From last week's hearing:
SEN. REED: Thank you. Admiral Olson, there have been reports of detainee abuse by special operators before Abu Ghraib, which raises the question of essentially what are the rules of engagement in interrogation that the U.S. special operators apply? Do you have -- can you give this committee assurances that, as military officers and noncommissioned officers, that they operate within the very strict purview of the Geneva Convention?
ADM. OLSON: Yes, sir. Special Operations forces adhere to the same policies, regulations and laws as all the other forces operating in the theater. The policies are set by -- in Iraq and Afghanistan are set by the commander of Central Command and adhere to the Detainee Treatment Act. Special Operations forces fall under the same provisions.
SEN. REED: So you would claim no special exception, given the nature of their operations? They would follow the same guidance as regular forces, conventional forces?
ADM. OLSON: Sir, there are no exceptions granted to Special Operations forces regarding interrogations.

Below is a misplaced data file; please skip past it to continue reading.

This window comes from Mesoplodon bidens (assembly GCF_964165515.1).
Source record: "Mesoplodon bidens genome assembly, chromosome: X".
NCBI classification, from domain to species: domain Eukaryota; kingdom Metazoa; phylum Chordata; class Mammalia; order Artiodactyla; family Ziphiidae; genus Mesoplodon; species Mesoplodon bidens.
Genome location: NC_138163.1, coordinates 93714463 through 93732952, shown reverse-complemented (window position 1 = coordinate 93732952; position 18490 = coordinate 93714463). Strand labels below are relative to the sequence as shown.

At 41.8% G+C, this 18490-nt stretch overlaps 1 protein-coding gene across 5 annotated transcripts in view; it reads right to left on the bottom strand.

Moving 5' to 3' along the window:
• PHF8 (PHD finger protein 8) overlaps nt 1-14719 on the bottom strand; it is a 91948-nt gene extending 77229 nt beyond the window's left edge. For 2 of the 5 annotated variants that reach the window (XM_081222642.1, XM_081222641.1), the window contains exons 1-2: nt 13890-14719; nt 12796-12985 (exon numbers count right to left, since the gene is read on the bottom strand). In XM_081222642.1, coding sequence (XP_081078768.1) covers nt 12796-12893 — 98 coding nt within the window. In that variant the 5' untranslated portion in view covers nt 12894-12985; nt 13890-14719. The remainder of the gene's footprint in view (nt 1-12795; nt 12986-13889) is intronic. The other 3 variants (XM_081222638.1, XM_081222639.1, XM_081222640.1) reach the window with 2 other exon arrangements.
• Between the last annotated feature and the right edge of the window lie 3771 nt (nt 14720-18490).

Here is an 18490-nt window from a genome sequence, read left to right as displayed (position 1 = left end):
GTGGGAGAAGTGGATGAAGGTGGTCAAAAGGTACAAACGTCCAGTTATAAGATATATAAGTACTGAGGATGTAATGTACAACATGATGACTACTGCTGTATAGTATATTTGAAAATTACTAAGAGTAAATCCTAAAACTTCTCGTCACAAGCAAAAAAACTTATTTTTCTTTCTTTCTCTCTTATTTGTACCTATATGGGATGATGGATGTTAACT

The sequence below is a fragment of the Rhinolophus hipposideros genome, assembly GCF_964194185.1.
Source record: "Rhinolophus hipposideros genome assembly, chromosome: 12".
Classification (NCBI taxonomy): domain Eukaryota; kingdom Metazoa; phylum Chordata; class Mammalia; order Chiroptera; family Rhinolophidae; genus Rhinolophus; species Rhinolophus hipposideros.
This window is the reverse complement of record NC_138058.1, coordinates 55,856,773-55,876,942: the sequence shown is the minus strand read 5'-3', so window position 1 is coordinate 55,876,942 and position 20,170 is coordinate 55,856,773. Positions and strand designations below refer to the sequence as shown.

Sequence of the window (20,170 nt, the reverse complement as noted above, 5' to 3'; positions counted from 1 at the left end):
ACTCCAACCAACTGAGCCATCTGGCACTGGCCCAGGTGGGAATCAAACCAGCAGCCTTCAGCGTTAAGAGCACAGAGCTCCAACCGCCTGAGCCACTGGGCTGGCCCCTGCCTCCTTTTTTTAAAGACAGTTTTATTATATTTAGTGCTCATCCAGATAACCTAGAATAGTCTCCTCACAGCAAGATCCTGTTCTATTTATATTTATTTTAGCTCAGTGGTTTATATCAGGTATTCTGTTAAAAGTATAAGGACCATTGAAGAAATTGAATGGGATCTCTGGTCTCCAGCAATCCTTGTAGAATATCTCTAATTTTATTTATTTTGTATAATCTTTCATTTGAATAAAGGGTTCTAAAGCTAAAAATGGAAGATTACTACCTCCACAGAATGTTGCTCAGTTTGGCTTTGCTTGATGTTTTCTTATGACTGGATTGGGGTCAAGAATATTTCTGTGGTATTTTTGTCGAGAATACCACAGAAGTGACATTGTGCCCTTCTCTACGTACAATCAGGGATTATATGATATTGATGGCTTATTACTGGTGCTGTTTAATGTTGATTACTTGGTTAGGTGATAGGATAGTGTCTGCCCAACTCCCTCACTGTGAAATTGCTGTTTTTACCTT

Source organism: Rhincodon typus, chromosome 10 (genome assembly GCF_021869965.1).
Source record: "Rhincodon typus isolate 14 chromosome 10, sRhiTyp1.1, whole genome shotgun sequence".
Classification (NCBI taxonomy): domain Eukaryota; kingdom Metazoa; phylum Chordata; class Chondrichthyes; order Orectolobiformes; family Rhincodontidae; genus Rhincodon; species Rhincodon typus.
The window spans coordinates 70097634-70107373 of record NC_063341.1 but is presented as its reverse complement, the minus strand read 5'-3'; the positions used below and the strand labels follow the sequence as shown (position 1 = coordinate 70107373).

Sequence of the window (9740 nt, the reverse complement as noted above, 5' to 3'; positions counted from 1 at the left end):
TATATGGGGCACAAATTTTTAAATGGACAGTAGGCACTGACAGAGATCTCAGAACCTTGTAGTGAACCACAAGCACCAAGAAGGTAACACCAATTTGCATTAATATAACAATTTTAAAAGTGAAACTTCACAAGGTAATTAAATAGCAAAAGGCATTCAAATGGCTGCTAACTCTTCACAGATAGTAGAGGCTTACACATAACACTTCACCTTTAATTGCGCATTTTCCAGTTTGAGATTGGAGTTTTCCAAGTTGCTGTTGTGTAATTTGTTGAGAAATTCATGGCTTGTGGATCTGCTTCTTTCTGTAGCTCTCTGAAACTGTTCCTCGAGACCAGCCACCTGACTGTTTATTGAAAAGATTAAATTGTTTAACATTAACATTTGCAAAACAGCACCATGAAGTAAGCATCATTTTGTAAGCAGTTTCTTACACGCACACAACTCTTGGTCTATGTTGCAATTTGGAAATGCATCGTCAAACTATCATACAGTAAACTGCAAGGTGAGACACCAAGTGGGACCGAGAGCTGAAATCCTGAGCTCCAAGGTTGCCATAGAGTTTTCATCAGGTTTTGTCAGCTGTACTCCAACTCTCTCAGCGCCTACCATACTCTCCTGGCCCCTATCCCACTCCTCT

SEN. REED: Mr. Vickers, in your view --
MR. VICKERS: I agree with Admiral Olson, sir. ...
SEN. WARNER: Mr. Chairman, I'd like to return to your question with regard to the detainees. I did not hear either of the witnesses -- I think it was just -- they used the name of the statute. But I'd like to have you reply about the Army Field Manual. That would be the guiding document for the actual hands-on by the troops in the field. Is that correct, Admiral Olson?
ADM. OLSON: That's correct, sir. It's Army Field Manual 22.3. It is the operative manual, and our forces follow it.
MR. VICKERS: That is correct, sir.
SEN. WARNER: I think it's extremely important that we have that on the record.
Whether this has always been the case remains unclear, as does whether there's any guidance for Special Operations Forces on interrogations outside of FM-22.3.